So, let’s sum up what happened this year and how we tackled COVID-19.
It was the last day of 2019, December 31, when the Wuhan Municipal Health Commission reported a cluster of infections and the novel coronavirus was identified. Then, January 5 was the day the World Health Organization published its first official report on the “Pneumonia of unknown cause — China.” At that time, we didn’t have anything to worry about yet over here in Hungary.
On March 4, 2020, Prime Minister Viktor Orbán announced on his Facebook page that the coronavirus had appeared in Hungary via two infected Iranian students, and the country “entered the stage of defense.”
From this point on, events sped up, as on March 11, the Hungarian Government ordered a state of emergency, and on March 13, the prime minister announced the establishment of 10 emergency action groups and the closure of schools starting that next Monday. After taking the most important steps to defend the health and life of Hungarian citizens, the government immediately launched new economic protection measures (including a loan moratorium and tax exemptions) to support those sectors of the economy hardest hit by the pandemic.
The fight spread to additional fronts; while the Coronavirus Act and the protection of jobs and families were still on the agenda, we also had to deal with attacks from the Soros media and censorship.
After the first wave, the biggest challenge was to restart the economy, get back to normal life, and create as many jobs as the coronavirus destroyed; at the same time, we could not forget that the virus was still with us, it had not disappeared, and the epidemiological preparedness had to remain.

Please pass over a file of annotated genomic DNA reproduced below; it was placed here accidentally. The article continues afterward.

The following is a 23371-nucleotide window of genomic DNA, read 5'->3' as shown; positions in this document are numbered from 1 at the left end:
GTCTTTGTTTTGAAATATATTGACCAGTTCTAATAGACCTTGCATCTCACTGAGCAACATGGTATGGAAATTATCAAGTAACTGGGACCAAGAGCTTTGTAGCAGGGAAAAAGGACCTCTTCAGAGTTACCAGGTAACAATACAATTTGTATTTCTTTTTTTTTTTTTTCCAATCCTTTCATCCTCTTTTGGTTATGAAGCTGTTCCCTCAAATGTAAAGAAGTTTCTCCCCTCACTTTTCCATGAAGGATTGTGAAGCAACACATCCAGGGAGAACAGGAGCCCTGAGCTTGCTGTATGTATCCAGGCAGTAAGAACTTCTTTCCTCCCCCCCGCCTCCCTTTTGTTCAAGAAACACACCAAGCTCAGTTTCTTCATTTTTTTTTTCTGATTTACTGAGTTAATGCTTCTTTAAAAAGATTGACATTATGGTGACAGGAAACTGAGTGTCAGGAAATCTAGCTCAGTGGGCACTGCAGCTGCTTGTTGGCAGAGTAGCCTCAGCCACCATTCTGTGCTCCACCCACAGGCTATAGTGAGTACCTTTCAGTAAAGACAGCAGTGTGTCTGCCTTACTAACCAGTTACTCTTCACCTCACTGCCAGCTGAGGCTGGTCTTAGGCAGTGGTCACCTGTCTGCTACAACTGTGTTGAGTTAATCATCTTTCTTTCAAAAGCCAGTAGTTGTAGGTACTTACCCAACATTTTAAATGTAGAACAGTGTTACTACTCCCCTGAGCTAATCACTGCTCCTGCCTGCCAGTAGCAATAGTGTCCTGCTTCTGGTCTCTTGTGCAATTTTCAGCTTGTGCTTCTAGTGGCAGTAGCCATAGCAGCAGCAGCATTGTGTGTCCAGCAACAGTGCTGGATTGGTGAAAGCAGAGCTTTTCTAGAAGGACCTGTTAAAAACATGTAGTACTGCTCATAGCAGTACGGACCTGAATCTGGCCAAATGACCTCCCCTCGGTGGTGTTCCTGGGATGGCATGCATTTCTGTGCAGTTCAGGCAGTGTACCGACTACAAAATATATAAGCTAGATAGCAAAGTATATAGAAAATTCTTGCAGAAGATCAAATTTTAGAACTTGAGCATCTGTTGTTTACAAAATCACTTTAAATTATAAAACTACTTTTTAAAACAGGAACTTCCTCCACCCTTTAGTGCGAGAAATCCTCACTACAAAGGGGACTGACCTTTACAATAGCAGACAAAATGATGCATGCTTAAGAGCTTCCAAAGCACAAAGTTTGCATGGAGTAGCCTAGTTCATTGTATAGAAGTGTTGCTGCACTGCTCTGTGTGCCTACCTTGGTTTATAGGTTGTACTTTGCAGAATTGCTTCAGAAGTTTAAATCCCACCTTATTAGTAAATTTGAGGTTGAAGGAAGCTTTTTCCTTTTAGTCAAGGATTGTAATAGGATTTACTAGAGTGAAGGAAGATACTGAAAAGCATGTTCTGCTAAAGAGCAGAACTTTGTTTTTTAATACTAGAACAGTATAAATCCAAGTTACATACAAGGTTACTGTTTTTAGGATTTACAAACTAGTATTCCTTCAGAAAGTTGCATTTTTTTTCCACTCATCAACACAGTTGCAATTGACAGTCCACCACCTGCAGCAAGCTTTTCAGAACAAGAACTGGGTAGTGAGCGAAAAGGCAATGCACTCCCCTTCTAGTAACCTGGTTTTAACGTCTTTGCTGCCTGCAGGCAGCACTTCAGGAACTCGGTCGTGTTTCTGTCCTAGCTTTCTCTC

Despite our successful defense during the first wave, summer 2019 wasn’t about holidays; instead, it was about protecting jobs, supporting families, rebooting tourism, planning the next budget, and, most importantly, launching a new National Consultation about the pandemic. With all these measures, Hungary was prepared when the second wave arrived in Europe and again had to close its borders.
But this time, despite having to close our borders, we did not shut down the economy as, according to the National Consultation, the citizens’ message was that Hungary and the economy must continue functioning.
The government then introduced a set of new measures in September to strengthen its defense against the second wave and ordered a curfew on November 9. But as of today, there is light at the end of the tunnel. Hungary has been negotiating with different drug companies for coronavirus vaccines, and vaccinations will start at the beginning of 2021.